WARNING: GRAPHIC CONTENT
The death of murdered Melbourne woman Courtney Herron is being actively investigated by the Victorian State Coroner, a move that has been welcomed by the young woman’s mother.
Maxie Antonioua wants a public coronial inquest into her daughter’s death.Credit:Luis Enrique Ascui
Ms Herron was 25 when she was brutally bashed to death in Melbourne’s Royal Park by Henry Hammond in the early hours of May 25 in 2019.
Hammond was found not guilty due to mental impairment of the murder of Ms Herron in August last year, with a court ruling that he was in the midst of a relapse of his schizophrenic illness at the time of the killing.
On Wednesday he was committed by the Victorian Supreme Court to a nominal term of 25 years at secure forensic mental health facility Thomas Embling Hospital.
A Coroners Court spokeswoman confirmed that the death of Ms Herron was now the subject of an active coronial investigation.
“State Coroner Judge John Cain received the brief of evidence on 5 February 2021,” she said.
“His Honour is currently reviewing the brief to determine the future course of the investigation and if an inquest will be held.”
Ms Herron’s mother told The Age she strongly supported a public coronial inquest into her daughter’s death.
“Justice for Courtney is not over,” she said. “This is what we want, for her voice to be heard, how she got to be there and the systemic failures.”
Ms Antoniou has previously spoken of her daughters struggles with mental health issues and a serious drug addiction as a young adult.
Courtney Herron with her mother Maxie.
Ms Herron had struggled with depression and anxiety since she was a teenager and had been in and out of hospital for several years prior to her death. When she was killed, she had been returning to her partner’s house after spending time couch-surfing.
Her mother said she hoped an inquest could examine how flaws within the mental health and bail system had failed her daughter.
“It could make fundamental changes to the whole system and people and the processes will be held to account,” she said.
“That’s the most important thing out of the whole process.”
Ms Antoniou, who worked in welfare services for a decade, said she believed the system was broken.
“All we have now is a Band-Aid system. It’s overcrowded, people go for acute care, there aren’t enough beds, then there is a whole circle of not enough beds, and they are pushed out into society and there is nowhere to live, no proper housing.”
It is mandatory for a coroner to hold an inquest if a person dies in custody or care, if a person’s identity is unknown or if the coroner suspects homicide and no one has been charged in relation to the death. A coroner can also hold an inquest if they determine there is public interest in doing so.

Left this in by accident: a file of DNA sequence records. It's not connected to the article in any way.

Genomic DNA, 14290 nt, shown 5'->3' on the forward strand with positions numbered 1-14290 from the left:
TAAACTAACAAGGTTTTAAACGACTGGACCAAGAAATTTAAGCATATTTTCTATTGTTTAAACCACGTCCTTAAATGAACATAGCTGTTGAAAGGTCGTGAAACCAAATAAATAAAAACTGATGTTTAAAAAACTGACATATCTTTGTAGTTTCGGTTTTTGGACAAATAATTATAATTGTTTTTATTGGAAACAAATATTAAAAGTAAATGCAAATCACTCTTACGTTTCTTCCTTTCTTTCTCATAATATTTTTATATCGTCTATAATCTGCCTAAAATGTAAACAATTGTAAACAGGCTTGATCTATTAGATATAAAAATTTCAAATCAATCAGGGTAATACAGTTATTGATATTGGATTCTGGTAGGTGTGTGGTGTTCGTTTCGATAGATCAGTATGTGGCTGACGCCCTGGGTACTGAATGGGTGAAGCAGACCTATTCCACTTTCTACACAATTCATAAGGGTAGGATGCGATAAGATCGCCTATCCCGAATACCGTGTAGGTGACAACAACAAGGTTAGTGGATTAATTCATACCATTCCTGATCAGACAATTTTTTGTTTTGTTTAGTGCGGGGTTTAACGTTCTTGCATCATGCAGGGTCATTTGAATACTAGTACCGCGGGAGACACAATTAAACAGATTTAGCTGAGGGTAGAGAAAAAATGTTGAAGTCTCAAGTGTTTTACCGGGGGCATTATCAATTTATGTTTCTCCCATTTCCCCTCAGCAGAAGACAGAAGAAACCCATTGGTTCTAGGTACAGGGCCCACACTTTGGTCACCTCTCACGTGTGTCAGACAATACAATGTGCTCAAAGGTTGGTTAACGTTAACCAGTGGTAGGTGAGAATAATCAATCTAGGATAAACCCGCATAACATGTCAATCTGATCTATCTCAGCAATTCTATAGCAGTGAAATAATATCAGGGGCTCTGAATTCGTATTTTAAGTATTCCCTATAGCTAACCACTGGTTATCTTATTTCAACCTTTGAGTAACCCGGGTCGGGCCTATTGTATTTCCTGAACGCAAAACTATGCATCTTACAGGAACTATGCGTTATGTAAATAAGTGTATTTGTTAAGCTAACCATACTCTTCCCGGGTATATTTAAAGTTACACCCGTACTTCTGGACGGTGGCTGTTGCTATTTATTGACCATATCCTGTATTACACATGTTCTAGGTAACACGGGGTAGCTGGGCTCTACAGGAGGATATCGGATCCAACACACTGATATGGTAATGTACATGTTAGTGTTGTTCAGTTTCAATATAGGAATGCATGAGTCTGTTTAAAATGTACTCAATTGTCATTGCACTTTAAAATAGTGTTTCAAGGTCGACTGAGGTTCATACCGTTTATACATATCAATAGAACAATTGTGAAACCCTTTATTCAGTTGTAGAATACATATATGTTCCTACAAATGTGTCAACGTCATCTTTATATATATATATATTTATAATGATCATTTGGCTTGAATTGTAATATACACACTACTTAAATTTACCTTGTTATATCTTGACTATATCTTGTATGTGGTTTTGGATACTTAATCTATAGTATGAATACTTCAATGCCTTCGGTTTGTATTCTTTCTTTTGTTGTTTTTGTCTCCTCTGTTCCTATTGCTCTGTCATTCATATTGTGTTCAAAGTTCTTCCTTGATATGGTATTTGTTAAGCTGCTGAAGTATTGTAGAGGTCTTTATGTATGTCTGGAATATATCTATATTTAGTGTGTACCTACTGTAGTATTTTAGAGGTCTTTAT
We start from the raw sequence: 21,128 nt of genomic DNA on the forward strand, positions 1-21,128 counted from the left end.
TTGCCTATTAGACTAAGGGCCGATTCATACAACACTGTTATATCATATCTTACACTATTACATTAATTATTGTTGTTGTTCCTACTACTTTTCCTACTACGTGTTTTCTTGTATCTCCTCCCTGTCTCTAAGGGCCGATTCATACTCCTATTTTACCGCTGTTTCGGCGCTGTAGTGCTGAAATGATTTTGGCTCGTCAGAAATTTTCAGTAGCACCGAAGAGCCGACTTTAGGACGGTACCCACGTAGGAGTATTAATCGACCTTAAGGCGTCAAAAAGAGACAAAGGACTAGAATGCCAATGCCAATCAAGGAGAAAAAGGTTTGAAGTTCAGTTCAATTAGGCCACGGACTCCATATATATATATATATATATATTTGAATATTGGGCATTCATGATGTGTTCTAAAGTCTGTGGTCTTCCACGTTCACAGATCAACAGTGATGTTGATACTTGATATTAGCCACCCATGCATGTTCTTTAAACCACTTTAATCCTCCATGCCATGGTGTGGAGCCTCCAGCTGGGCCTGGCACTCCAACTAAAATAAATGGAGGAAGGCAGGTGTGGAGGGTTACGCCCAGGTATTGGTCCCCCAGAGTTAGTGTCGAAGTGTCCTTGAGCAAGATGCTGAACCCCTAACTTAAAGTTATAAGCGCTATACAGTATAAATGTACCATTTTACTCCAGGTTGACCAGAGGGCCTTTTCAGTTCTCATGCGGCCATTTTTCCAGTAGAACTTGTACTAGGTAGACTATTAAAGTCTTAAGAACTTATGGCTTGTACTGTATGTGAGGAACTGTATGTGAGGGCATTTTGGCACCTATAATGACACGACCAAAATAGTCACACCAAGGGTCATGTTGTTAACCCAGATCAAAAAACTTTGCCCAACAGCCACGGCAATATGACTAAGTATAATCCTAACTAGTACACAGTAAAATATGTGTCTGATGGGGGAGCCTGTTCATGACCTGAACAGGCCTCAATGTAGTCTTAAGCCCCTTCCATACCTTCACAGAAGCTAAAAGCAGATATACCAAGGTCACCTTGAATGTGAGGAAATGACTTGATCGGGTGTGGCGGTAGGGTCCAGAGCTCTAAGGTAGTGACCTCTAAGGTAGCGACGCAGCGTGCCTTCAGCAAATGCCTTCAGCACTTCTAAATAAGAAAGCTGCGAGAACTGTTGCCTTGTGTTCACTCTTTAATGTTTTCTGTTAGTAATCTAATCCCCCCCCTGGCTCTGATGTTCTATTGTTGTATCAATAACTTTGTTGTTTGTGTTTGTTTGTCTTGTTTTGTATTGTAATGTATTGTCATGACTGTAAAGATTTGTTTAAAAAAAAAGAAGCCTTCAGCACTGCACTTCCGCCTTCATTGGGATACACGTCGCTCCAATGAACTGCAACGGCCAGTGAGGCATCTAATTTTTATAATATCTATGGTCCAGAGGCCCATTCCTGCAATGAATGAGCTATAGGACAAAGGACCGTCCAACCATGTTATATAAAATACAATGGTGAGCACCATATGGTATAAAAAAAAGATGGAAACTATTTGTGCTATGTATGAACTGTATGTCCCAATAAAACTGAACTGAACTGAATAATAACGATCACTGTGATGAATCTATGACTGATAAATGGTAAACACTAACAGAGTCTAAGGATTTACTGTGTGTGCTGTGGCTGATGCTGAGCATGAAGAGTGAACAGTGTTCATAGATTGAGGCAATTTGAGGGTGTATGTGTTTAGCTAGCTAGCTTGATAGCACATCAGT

Hammond had been released from jail just weeks before Ms Herron’s murder.
Hammond appeared via video link with thick facial hair. He did not speak except to confirm he could hear proceedings.
His lawyer asked for a review period for the order to be set, arguing that Hammond didn’t have the “resources or the understanding” to request one himself.
However, Justice Priest said he did not believe a review date needed to be set.
“I can’t see things changing before I retire,” he said.
The family of Courtney Herron, who was killed in Parkville at a memorial to mark one year since her death.Credit:Jason South
The order was backdated to the date of Hammond’s arrest on in May 2019.
The pair met after Ms Herron gave Hammond a cigarette after he approached her in the CBD on May 24, 2019.
They travelled to Fitzroy where they smoked cannabis and methamphetamine, before having dinner together at Vegie Bar on Brunswick Street in Fitzroy. She paid for Hammond’s meal, and they returned to the friend’s apartment.
At 3.30am, the pair left the apartment and entered the grounds of Royal Park from Elliott Avenue about 4.30am.
Courtney Herron was buried beside her grandfather. Credit:Jason South
While walking through the park, Hammond picked up a branch. Courtney was scared and asked him, ‘Are you going to kill me?’ before he struck her on the head with the branch.
A man sleeping in the park heard screams and estimated Hammond bludgeoned the body with the branch for 50 minutes.
Hammond then tied her feet together with black material and dragged the body to a clearing near a tree and some logs. He covered her with leaves, a tree branch and put a piece of concrete on her face.
Hammond was arrested the next day. He initially made no comment during an interview and denied knowing Ms Herron, but in a second interview, he said he had been walking through Royal Park and had recognised “her treachery towards him and her family” and said the “trees had dropped sticks for a reason”.
He told police he recognised Ms Herron from a past life when he was happily married and “had everything”, and admitted to hitting her with a stick and punching her.
Ms Antoniou said the details of her daughter’s death haunt her. She doesn’t want it to happen to anyone else.
“Courtney is the embodiment of all that is wrong in Australia. A failed mental health system, to her being a victim of violence against females, and the myriad of systems that are supposedly in place to protect her and others.”
If you or anyone you know needs support call the national sexual assault, domestic and family violence hotline on 1800 737 732
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